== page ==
Its All About the Bees At Denver Urban Homesteading

In an airy brick industrial building located near Denver’s hip Santa Fe art strip sits Denver Urban Homesteading. In addition to hosting weekly farmers’ markets, the center is comprised of local farmers and food-preparers who offer courses on gardening, beekeeping, and raising chickens and goats.

Local Pickins was lucky enough to attend their late September Colorado Honey Festival, and one of the first things that caught my attention was the fantastic curation of Colorado combs.

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I started by sampling a sweet and balanced Clover/Alfalfa honey straight from Colorado’s Western Slope region. Longtime honey farmer Paul Limbach, who owns 2500 hives in the region, produced this delightful product. For me, this honey is a classic everyday use variety—something I could picture on top of my toast or in my tea.

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The next local variety I tried was from Honeyville Colorado, a purveyor based in Durango. This honey may come from hardy Rocky Mountain bees, but it certainly has a sweet side with whipped varieties like pumpkin spice, bumbleberry, and amaretto.

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From there it was onto the satiny stuff from Debeeze Honey—straight from the one-horse, one-post-office town of Pine, Colorado. This 100% raw wildflower honey tastes exactly as delicious as advertised—the texture allows for easy, non-sticky spreading much like butter. It can also be returned to a gooier state with a little heat, the creator Debbie Wilks tells me!

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My favorite from Debeeze was hands-down the Jalapeno Satin, a spread that starts out sweet but kicks in with a surprisingly delectable bit of spice from the pepper’s infusion a few seconds later.

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After sampling honey in raw and whipped forms, I decided it was time for the sweet stuff—I guess I mean the really sweet stuff at this point . . .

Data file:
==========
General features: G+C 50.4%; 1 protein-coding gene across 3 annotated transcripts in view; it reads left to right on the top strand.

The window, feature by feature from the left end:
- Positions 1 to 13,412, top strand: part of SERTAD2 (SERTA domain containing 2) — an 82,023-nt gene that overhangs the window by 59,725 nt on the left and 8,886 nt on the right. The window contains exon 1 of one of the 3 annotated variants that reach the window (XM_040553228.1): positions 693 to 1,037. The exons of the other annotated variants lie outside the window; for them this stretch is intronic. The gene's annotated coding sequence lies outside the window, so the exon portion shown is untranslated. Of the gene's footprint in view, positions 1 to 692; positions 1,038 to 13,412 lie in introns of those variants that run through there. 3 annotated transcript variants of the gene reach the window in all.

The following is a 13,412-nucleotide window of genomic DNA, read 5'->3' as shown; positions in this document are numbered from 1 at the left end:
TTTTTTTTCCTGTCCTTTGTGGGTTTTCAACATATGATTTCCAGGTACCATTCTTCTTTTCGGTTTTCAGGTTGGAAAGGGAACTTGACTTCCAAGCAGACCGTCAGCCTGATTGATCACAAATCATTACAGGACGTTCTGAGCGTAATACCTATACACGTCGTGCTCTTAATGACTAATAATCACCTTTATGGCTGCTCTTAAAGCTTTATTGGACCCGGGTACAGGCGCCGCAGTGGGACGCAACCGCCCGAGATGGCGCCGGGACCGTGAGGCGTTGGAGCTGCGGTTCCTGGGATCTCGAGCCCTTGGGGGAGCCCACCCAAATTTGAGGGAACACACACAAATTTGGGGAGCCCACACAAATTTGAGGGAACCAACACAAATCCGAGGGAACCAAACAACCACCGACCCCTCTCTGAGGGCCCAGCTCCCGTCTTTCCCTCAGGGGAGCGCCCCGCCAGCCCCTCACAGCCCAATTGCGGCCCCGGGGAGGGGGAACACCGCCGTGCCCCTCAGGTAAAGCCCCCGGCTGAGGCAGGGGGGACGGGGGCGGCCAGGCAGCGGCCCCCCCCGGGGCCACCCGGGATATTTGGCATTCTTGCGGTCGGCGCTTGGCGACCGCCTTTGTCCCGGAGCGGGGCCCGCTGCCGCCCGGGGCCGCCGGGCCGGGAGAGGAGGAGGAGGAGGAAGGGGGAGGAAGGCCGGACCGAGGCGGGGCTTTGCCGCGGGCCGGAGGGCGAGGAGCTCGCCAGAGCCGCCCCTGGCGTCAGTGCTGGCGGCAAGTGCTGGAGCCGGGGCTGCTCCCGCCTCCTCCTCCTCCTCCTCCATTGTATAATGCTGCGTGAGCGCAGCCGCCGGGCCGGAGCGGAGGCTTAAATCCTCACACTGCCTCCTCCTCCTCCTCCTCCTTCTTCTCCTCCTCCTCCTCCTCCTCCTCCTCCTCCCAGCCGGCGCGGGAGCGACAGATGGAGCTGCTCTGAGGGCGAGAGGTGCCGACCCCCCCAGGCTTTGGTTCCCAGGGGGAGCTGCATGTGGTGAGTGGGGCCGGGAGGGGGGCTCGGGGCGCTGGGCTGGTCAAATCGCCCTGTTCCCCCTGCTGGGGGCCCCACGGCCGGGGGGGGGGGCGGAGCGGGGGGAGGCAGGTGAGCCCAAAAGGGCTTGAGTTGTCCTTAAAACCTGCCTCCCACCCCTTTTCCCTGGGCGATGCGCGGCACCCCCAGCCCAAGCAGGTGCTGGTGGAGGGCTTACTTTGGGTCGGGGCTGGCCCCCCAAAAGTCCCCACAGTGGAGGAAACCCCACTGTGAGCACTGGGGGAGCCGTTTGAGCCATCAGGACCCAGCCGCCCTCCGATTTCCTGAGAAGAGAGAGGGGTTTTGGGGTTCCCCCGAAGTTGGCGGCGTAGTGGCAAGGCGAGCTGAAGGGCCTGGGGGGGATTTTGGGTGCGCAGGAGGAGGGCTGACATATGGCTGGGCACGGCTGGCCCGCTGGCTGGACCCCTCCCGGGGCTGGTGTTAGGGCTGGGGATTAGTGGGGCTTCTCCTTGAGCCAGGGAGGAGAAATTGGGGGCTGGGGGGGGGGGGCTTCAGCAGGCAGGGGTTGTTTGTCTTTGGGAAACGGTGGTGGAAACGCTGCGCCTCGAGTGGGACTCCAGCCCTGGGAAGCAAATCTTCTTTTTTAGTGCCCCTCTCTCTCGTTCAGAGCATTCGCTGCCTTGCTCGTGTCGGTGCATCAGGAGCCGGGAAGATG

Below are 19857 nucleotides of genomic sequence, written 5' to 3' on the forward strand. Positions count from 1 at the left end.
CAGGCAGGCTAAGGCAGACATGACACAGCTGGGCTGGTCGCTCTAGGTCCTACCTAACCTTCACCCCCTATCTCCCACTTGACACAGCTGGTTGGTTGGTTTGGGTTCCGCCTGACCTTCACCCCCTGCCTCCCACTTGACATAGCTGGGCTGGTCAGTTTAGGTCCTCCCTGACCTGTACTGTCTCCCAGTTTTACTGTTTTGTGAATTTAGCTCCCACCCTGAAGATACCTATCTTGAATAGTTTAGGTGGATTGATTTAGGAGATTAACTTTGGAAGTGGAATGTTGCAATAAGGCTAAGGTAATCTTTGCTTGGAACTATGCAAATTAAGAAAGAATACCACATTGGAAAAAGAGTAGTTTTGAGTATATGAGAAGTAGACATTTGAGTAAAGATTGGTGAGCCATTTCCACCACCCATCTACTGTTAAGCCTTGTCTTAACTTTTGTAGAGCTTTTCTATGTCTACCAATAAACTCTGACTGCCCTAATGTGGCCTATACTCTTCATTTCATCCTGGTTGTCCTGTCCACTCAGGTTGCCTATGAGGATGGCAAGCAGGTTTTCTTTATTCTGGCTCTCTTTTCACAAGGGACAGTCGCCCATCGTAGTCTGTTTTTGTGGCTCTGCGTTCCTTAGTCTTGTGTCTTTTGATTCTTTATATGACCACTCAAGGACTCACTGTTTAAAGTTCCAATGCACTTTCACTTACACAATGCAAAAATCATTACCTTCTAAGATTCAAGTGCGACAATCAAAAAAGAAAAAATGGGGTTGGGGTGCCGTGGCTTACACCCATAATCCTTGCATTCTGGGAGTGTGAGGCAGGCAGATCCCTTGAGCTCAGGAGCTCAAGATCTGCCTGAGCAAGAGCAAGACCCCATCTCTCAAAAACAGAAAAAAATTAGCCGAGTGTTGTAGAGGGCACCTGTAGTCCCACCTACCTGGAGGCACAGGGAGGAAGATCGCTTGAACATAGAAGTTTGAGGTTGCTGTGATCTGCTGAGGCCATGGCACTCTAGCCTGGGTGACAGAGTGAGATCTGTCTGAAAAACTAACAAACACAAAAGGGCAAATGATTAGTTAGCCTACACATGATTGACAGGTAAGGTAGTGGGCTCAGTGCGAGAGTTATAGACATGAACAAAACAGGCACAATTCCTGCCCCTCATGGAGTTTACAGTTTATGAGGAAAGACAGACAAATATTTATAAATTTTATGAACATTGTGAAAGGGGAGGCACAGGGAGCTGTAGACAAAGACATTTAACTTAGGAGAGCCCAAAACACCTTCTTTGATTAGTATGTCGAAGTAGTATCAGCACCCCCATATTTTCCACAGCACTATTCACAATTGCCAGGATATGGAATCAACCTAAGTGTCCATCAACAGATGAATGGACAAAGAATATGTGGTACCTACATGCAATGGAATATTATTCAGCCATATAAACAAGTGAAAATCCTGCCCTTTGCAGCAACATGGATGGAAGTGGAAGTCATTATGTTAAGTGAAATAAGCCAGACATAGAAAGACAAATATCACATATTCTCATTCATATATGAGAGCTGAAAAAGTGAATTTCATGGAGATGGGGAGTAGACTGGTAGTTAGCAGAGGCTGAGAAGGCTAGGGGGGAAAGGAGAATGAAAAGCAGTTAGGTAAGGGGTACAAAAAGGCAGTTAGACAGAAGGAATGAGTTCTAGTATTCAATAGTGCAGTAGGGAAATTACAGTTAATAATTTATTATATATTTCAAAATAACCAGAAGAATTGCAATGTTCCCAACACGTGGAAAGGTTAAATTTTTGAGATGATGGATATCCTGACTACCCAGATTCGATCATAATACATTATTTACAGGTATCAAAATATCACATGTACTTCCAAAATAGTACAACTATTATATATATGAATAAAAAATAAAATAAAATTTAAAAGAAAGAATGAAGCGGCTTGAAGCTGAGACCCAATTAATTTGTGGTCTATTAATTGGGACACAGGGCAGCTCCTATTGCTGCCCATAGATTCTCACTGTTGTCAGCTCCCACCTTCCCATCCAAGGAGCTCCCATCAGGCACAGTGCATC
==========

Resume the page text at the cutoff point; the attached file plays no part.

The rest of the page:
So I buzzed on over to BeeRanchCo to sample some salted honey caramels, which had a taffy texture and were made from Gamble Oak Honey and cream from a local dairy. BeeRanchCO gets their honey specifically from an apiary located in five acres of Gamble Oak trees. According to their Web site, “Honey bees are known to harvest ‘honeydew’ from the leaves of Gamble Oak, producing a slightly darker and richer honey high in antioxidants and polyphenols.”

As the scrumptious caramel morsel sprinkled with Piment d’Espelette salt literally melted in my mouth, it was no question that I would be taking a box home with me.

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Next on the docket was a straight-up comb of honey—no frills necessary—served to me much like a piece of cake. Comb honey is the purest form of this stuff, according to aficionados, as it’s still encased in the original bee-made hexagonal wax. This was my first experience eating pure comb honey, and I was surprised how much I enjoyed chewing on the beeswax like gum for some time afterwards. Some claim the wax can even increase honey’s allergy-fighting properties.

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The tour-de-honey ended with a perusal of the various beekeeping supplies for sale at the homesteading center, which included everything from vented bee suits to hive plans and hardware, to a live demonstration on how to extract honey from hive frames (pictured below).

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The experience certainly made the idea of DIY beekeeping seem more attainable, although certainly still quite difficult!

Salted caramels in hand and a sugar high like none other, I left contemplating where I might place a hive in my own backyard.

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